The UPS Pulse of the Online Shopper study evaluates consumer shopping habits from pre-purchase to post-delivery. The study was conducted in early 2019 and is based on a PwC survey of more than 18,000 online shoppers worldwide. Respondents made at least two online purchase in a typical three-month period.

SOURCE: UPS Press Release

Ina Steiner on EmailIna Steiner on LinkedinIna Steiner on Twitter
Ina Steiner
Ina Steiner
Ina Steiner is co-founder and Editor of EcommerceBytes and has been reporting on ecommerce since 1999. She's a widely cited authority on marketplace selling and is author of "Turn eBay Data Into Dollars" (McGraw-Hill 2006). Her blog was featured in the book, "Blogging Heroes" (Wiley 2008). Follow her on Twitter at @ecommercebytes and send news tips to ina@ecommercebytes.com.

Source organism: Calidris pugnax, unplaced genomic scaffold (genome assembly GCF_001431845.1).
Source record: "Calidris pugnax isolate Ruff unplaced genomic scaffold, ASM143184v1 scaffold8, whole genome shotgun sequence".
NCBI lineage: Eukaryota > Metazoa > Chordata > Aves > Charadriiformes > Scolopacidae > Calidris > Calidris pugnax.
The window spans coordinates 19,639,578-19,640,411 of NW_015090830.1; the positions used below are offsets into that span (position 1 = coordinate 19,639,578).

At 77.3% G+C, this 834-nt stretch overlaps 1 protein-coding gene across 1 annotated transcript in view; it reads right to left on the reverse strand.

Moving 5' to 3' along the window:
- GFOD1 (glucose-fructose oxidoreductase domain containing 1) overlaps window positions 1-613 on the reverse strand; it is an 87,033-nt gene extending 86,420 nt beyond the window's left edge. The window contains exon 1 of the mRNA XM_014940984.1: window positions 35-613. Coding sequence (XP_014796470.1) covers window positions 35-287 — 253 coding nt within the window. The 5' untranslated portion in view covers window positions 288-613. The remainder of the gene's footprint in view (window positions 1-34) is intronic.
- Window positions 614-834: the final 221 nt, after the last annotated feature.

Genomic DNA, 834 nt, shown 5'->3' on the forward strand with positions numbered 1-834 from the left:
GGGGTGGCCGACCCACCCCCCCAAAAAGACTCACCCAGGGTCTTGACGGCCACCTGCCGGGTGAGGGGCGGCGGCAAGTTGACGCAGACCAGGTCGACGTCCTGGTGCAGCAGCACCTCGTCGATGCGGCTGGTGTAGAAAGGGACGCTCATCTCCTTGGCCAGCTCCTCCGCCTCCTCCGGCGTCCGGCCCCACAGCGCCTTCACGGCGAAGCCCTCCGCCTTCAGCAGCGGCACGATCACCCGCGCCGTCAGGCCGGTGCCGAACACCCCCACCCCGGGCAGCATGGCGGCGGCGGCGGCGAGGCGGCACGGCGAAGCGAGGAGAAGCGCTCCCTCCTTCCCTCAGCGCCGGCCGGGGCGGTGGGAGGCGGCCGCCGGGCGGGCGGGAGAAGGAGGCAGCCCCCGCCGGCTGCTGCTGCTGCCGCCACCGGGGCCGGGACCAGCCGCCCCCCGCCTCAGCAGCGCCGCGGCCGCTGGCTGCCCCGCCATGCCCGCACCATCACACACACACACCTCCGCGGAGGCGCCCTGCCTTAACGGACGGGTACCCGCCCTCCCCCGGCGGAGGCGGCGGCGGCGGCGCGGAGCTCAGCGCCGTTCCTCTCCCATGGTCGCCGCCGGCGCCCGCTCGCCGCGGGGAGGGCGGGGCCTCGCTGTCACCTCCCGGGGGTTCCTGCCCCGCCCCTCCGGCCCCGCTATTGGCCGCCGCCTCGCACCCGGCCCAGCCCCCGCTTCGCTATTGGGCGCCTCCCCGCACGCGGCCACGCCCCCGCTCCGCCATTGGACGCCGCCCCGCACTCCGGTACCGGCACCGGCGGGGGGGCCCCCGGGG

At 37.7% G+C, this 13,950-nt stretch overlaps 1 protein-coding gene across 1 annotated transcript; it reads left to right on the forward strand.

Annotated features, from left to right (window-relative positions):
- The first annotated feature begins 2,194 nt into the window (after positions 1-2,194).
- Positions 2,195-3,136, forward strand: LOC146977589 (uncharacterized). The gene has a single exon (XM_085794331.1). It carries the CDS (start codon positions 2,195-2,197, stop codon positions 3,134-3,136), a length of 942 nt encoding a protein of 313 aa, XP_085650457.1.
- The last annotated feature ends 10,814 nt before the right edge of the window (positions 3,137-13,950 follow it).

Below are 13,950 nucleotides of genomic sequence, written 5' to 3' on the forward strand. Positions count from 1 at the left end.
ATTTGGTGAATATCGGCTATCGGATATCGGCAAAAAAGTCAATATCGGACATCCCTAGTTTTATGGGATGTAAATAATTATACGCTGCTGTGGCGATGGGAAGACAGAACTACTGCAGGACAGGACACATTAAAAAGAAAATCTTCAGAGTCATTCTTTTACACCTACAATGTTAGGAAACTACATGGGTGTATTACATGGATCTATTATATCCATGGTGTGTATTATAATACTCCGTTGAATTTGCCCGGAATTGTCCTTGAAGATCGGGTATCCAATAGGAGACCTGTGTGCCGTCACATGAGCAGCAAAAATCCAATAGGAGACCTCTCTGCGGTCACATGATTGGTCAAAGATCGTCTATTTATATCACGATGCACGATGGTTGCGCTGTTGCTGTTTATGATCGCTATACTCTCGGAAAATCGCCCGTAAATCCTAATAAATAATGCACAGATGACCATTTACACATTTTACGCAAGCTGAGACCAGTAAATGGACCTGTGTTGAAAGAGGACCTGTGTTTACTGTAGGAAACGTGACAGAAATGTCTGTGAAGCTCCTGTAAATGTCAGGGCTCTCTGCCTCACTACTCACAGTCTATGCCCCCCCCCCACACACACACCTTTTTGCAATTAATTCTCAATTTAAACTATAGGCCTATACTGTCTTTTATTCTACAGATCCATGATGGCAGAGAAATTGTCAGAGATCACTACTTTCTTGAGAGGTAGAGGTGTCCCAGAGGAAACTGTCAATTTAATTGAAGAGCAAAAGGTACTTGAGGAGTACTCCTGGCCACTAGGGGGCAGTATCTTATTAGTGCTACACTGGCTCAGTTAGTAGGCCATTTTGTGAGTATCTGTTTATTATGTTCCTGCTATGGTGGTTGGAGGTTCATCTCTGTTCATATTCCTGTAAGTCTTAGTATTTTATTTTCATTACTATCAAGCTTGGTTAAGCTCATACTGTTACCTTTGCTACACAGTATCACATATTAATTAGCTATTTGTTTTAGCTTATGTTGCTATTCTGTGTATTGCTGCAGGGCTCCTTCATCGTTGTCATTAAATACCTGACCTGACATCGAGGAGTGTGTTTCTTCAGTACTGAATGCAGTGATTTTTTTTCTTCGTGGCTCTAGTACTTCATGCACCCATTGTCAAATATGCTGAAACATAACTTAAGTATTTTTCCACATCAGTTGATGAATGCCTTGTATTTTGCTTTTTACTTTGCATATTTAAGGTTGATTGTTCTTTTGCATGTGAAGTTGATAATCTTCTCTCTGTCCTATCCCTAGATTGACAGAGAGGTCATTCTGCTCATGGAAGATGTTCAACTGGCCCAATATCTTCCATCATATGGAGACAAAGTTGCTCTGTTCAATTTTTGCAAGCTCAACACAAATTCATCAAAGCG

3 thoughts on “Survey of 18,000 Shoppers Makes Good Reading for Online Sellers”

  1. I always use to give coupon codes with every purchase, but not a single customer ever returned to use them, so I quit offering them. I realize that my shop wasn’t necessarily the type you’d frequently visit due to its limited availability among a few categories. Now that I will have a much, much larger shop offering a huge variety of items, I guess I should start offering loyalty rewards again.

    As for shipping, while the survey notes that customers want to see the total cost before deciding to buy, I don’t think that translates to expecting free shipping as some would seem to think (like the marketplace execs). I, too, want to see the total cost, but don’t expect to see all the details until I’m checking out. Although, I have to say that it would be nice not having to go that extra step, so I plan to see if I can adjust the code of my shop to include all the details on the listing page.